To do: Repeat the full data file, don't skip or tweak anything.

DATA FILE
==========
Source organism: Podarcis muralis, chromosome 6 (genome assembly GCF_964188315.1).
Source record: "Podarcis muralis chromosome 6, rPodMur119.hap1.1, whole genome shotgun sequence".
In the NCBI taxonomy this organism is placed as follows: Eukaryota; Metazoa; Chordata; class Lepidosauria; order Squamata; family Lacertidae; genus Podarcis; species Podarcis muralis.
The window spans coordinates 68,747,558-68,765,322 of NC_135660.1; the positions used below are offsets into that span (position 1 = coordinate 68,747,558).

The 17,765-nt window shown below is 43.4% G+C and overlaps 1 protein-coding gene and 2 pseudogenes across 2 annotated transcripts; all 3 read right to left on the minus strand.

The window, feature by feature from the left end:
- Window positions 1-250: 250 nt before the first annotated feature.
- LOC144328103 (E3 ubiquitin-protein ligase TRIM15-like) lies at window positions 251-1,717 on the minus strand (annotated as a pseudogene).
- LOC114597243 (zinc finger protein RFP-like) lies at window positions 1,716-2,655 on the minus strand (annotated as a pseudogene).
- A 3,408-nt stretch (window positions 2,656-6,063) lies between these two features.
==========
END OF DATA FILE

Source organism: Podarcis muralis, chromosome 6 (genome assembly GCF_964188315.1).
Source record: "Podarcis muralis chromosome 6, rPodMur119.hap1.1, whole genome shotgun sequence".
In the NCBI taxonomy this organism is placed as follows: Eukaryota; Metazoa; Chordata; class Lepidosauria; order Squamata; family Lacertidae; genus Podarcis; species Podarcis muralis.
The window spans coordinates 68,747,558-68,765,322 of NC_135660.1; the positions used below are offsets into that span (position 1 = coordinate 68,747,558).

The 17,765-nt window shown below is 43.4% G+C and overlaps 1 protein-coding gene and 2 pseudogenes across 2 annotated transcripts; all 3 read right to left on the minus strand.

The window, feature by feature from the left end:
- Window positions 1-250: 250 nt before the first annotated feature.
- LOC144328103 (E3 ubiquitin-protein ligase TRIM15-like) lies at window positions 251-1,717 on the minus strand (annotated as a pseudogene).
- LOC114597243 (zinc finger protein RFP-like) lies at window positions 1,716-2,655 on the minus strand (annotated as a pseudogene).
- A 3,408-nt stretch (window positions 2,656-6,063) lies between these two features.